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Radio Script

2/23/1942

This is the description of the radio script.

 

Fenton’s Community Center Program
Radio Broadcast, Station WKAR
February 24, 1942
William C. Morse

Years of work in most communities seldom yields as fortunate a situation as that in the town under discussion today. This does not mean that there was no problem and no planning; for the program rests on careful study of how best to meet the needs of a typical American community. The wise spending of a sizable fund involves great difficulty in planning. If you drive north about forty miles from Ann Arbor on Route 23, you will come to the town of Fenton. It is a thriving community of some 3400 people serving a rural area as well a five-mile radius. But it is not quite a typical community for many reasons. Probably, if you were to ask the local chamber of commerce, they would raise claims rivaling those of California. The school people would tell white fine educational institutions Fenton has, and the ministers what fine churches. But in all probability the average citizen from knee-pants to gray beard would not stop there. In addition to the things which many communities have, Fenton has a community program which provides exceptional opportunities for everybody. It’s a really honest down-to-earth program, which has as a focal point a community building to be envied by the whole state. As we tell the story, think in terms of your own town, what such a program would mean to you, what aspects of this program could be realized in your own town.

The building is the Fenton Community Center, a gift to Fenton from Mrs. Horace H. Rackham. She was a former resident of the community. Her father once operated an implement shop on the site of present community building. She had an understandable attachment to her home community. On October 3, 1938, the $200,000 endowment of the Horace H. and Mary A. Rackham Fund was presented to the village of Fenton at an informal meeting. The donors wished to implement the future welfare of Fenton with a center for the promotion of leadership, good morals, better health, educational advancement, recreation, social enjoyment and civic improvement. This is a Utopian job which, of course, cannot be fulfilled in haste without an unusual degree of participation from the Fenton people. But the gift to the town was planned with great care so that it would make a real contribution to the happiness of the whole community.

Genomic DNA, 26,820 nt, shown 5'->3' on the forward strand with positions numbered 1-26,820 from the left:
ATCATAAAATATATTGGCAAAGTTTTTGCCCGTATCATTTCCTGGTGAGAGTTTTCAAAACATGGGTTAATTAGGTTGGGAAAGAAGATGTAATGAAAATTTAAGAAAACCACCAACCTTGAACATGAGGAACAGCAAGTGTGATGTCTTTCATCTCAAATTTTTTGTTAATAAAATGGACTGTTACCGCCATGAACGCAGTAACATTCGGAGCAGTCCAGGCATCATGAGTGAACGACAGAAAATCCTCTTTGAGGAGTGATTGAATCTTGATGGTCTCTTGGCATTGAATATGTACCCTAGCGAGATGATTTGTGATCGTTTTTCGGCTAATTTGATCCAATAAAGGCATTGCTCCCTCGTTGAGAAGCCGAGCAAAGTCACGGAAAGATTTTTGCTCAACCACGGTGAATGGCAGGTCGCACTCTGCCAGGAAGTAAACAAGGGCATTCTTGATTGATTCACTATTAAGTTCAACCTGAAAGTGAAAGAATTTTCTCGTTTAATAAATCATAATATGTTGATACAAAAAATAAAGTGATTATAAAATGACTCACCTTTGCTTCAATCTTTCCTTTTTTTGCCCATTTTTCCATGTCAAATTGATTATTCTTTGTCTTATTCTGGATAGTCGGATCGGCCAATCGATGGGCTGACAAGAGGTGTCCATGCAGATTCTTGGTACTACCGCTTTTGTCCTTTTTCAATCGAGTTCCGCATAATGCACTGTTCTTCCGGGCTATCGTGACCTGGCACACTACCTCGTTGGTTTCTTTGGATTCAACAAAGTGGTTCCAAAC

The work was begun in 1937, and the building was opened to the public in the autumn of the following year. The modern two-story building has the excellent lines and clean appearance that only the best of modern architecture gives. Inside it is well equipped and beautifully decorated. It is surrounded by three acres of beautifully landscaped grounds, sloping gently toward the river, with courts for tennis, horseshoes and shuffleboard. There is an outdoor fountain and smoothly rolling turf. If you could somehow compare this with what used to be there, it would give you cause to pause and think, for it talks. This three-acre playground and park occupies what was the old city fire hall, a mill, several stores, and a city dump.

The building and grounds cost about one quarter of a million dollars and an endowment of $135,000 supplies part of the funds necessary for the program and upkeep. The center must raise about $2500 to finish out each year’s budget. This is raised through renting the building facilities to local and out-of-town organizations. People from eight adjacent towns use its facilities and participate in its program. People from Flint contribute to the majority of rent each year as they use the building for dances and dinners. There are two clubs rooms seating up to fifty, an office, a recreation room accommodating 150 and a large auditorium seating 500. Of course there is a stage and the necessary dressing rooms.

The management of the Center rests on the hands of seven local citizens the Board of Governors. Its diversified program of social, educational, and recreational activities is carefully designed to meet the needs and interests of all age groups in the community. A salaried director, Mr. Russell Haddon, enlists the assistance of 40 volunteer leaders in planning and conducting the program.

The philosophy which rules the Fenton center is one of practicing democracy. It is intended that the community center and its programs should be used by everyone in Fenton and its rural surroundings, regardless of the individual’s social, economic, or religious position. “Fenton community means all of us in Fenton,” is the way they express it. The Center allows no closed organizations to operate in its name. All organizations sponsored by the center are open to the public without membership fees. Naturally, there are some events where a charge is made to support the activity, such as lectures, dinners, and dances, but any person in the Fenton area is eligible for community membership by merely registering and getting his membership card.

Big town or little town, community center or no, the one pressing problem is leadership. How does the center keep its ambitious program going without a huge budget for paid leaders? The credit goes to some forty volunteer leaders who have the responsibility for the program. Of course group members assist in every kind of activity. The Center always welcomes new leaders who volunteer their time and skills to promote the happiness of the whole community.